Researchers discover AI model for cancer diagnosis that is expected to revolutionise detection

Professor Park Sang-Hyun of the Department of Robotics and Mechatronics Engineering has led a research team in developing a weakly supervised deep learning model that can accurately locate cancer in pathological images based only on data where the cancer is present.

What do existing AI models for cancer diagnosis look like?

Existing deep learning models needed to construct a dataset to specify the cancer site whereas the model developed in this study improved efficiency. It is hoped that it will make a significant contribution to the relevant research field.

Generally, locating the cancer site involves zoning which is time-consuming and increases cost so the new AI model looks to be promising.

The weakly supervised learning model that zones cancer sites with only rough data such as ‘whether the cancer in the image is present or not’ is under active study.

However, if the existing weakly supervised learning model is applied to a huge pathological image dataset where the size of one image is as large as a few gigabytes the performance would significantly deteriorate.

How did researchers solve existing issues?

Researchers wanted to solve this issue and so attempted to improve performance by dividing the pathological image into patches. However, divided patches lose correlation between the location information and each split data, which means that there is a limit to using all of the available information.

Professor Park Sang-Hyun’s research team came up with a technique of segmenting down to the cancer site solely based on the learned data indicating the presence of cancer by slide.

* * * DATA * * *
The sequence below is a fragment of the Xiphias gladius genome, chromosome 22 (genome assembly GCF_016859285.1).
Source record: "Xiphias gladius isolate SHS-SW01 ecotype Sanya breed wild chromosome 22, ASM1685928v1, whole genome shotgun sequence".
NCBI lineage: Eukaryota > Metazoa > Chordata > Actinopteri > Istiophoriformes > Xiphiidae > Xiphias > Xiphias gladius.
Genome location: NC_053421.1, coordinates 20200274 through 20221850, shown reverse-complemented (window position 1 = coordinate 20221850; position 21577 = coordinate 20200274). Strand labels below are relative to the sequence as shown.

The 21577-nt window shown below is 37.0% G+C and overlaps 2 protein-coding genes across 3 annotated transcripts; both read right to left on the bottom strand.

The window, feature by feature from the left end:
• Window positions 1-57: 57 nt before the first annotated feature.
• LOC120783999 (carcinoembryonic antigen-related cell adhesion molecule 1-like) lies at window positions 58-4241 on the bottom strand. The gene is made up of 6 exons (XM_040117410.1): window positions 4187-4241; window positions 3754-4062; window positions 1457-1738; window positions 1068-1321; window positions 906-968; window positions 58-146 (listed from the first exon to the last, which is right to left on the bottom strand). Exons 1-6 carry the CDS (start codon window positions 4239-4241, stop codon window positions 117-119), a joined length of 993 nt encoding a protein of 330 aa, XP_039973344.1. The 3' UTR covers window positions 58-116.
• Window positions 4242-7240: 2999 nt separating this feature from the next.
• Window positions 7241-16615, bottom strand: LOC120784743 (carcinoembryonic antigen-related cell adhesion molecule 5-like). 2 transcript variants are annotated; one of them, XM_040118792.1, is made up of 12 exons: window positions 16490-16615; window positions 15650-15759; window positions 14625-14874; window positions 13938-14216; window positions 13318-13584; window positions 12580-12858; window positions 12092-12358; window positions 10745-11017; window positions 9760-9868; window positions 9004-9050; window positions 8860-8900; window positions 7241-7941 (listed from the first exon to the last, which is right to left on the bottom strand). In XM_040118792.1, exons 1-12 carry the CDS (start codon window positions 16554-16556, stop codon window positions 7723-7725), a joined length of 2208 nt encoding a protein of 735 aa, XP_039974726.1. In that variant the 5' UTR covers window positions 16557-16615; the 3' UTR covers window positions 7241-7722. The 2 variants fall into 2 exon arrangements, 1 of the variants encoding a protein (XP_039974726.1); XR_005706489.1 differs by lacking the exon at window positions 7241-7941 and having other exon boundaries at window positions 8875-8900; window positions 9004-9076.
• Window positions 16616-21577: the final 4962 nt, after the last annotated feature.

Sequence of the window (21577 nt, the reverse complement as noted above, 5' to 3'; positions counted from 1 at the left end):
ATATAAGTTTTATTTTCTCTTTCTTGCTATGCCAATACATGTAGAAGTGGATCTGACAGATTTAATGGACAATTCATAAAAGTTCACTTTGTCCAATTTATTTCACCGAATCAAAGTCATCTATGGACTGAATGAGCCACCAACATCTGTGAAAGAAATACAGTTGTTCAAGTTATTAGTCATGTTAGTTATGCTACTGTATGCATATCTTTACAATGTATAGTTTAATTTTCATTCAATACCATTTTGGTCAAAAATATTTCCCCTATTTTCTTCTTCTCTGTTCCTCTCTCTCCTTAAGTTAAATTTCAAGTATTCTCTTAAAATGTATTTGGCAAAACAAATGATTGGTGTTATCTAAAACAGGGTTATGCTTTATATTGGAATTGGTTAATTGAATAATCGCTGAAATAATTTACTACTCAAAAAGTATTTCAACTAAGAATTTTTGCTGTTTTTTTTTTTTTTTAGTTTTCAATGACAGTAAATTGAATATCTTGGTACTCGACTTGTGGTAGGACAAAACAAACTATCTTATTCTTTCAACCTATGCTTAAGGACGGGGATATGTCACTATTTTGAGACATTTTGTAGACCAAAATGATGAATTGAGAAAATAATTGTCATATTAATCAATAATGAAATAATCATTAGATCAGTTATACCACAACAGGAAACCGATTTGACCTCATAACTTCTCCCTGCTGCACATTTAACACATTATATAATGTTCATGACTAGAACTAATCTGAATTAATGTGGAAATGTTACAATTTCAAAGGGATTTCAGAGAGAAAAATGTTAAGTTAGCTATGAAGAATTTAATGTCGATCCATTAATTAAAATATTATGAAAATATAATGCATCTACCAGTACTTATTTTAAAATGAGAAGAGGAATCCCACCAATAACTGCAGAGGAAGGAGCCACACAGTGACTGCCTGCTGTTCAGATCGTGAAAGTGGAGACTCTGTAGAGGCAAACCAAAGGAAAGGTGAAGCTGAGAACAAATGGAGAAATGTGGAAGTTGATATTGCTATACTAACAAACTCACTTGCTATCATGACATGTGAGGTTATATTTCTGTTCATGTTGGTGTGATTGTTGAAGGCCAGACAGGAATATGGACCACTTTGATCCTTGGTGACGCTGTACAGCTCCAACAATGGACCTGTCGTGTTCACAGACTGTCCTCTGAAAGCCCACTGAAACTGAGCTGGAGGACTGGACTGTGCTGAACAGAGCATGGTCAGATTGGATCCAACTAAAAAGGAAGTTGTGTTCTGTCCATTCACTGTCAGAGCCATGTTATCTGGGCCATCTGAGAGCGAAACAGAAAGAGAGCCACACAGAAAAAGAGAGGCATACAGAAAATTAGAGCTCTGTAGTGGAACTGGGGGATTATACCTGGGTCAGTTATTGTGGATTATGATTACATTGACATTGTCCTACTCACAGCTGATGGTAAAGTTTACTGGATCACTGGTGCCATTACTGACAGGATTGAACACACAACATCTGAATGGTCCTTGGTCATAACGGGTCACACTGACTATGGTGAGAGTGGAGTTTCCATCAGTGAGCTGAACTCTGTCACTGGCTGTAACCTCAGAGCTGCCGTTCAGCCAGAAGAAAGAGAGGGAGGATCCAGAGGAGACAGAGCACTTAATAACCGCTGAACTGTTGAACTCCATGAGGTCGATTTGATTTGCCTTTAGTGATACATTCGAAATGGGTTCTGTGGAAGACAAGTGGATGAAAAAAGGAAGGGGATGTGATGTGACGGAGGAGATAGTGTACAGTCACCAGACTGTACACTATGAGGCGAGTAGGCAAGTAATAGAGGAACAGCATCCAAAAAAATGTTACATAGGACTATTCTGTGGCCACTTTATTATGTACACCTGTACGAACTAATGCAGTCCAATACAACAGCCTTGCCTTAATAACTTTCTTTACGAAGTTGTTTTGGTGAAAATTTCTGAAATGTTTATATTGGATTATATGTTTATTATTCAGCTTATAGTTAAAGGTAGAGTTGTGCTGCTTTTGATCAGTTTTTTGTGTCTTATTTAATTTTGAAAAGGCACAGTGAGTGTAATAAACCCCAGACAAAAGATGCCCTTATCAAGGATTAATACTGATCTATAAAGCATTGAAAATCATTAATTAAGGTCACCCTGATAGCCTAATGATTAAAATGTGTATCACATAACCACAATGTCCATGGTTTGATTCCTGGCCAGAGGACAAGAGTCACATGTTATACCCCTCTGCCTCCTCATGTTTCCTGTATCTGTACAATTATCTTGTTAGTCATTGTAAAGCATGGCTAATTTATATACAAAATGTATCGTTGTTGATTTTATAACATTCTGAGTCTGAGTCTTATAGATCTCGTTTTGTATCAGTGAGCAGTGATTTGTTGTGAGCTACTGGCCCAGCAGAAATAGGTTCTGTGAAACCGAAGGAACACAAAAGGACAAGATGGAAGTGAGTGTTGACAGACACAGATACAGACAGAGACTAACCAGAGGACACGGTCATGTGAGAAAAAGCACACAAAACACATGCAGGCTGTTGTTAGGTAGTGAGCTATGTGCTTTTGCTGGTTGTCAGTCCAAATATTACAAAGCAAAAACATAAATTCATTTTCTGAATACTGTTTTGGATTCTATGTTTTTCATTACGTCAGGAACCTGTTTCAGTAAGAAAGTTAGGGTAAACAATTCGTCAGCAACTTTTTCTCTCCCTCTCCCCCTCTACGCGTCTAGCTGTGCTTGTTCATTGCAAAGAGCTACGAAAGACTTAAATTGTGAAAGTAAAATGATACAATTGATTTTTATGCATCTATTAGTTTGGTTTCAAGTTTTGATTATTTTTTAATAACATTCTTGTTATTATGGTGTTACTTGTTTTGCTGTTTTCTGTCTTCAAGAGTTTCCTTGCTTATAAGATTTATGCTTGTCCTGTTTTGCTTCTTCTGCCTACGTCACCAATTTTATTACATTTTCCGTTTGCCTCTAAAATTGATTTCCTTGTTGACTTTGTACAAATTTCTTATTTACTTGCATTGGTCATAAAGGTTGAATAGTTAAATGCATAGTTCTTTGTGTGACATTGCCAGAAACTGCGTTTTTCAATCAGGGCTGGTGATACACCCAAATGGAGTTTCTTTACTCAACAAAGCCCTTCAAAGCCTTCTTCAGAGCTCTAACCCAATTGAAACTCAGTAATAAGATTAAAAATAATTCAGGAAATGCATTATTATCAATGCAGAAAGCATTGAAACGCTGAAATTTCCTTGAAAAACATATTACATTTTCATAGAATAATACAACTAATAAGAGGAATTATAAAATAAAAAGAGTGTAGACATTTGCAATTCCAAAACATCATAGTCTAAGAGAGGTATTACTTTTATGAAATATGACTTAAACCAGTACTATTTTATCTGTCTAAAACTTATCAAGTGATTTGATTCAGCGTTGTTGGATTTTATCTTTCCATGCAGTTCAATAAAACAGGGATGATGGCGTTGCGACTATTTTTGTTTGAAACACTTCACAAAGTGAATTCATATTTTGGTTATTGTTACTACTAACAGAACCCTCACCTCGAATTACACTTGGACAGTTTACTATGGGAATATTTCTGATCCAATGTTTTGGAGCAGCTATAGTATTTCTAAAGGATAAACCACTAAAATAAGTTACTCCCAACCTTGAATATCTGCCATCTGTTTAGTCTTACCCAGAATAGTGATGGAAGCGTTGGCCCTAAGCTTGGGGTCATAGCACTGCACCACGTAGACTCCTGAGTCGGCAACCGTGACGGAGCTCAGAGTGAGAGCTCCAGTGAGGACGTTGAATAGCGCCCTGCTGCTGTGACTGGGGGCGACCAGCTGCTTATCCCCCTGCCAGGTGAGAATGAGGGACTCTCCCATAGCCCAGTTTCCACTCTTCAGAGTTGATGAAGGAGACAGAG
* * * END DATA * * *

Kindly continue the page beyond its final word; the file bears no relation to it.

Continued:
They discovered a solution. They developed a pathological image compression technology that first teaches the network to effectively extract significant features from the patches through unsupervised contrastive learning and uses this to detect the main features while maintaining each location information to reduce the size of the image while maintaining the correlation between the patches.

A later discovery was a model that locates the regions that are highly likely to have cancer from the compressed pathology images by using a class activation map. It is able to zone all of the regions that are highly likely to have cancer from the entire pathology images using a pixel correlation module (PCM).

The newly developed deep learning model showed a dice similarity coefficient (DSC) score of up to 81 – 84 only with the learning data with slide-level cancer labels in the cancer zoning problem.

It significantly exceeded the performance of previously proposed patch-level methods or other weakly supervised learning techniques (DSC score: 20 – 70).

The future of AI models for cancer diagnosis

Professor Park Sang-Hyeon Park adds: “The model developed through this study has greatly improved the performance of weakly supervised learning of pathological images, and it is expected to contribute to improving the efficiency of various studies requiring pathological image analysis.

“If we can improve the related technology further in the future, it will be possible to use it universally for various medical image zoning issues.”

This study has been published in MediIA (Medical Image Analysis Journal).


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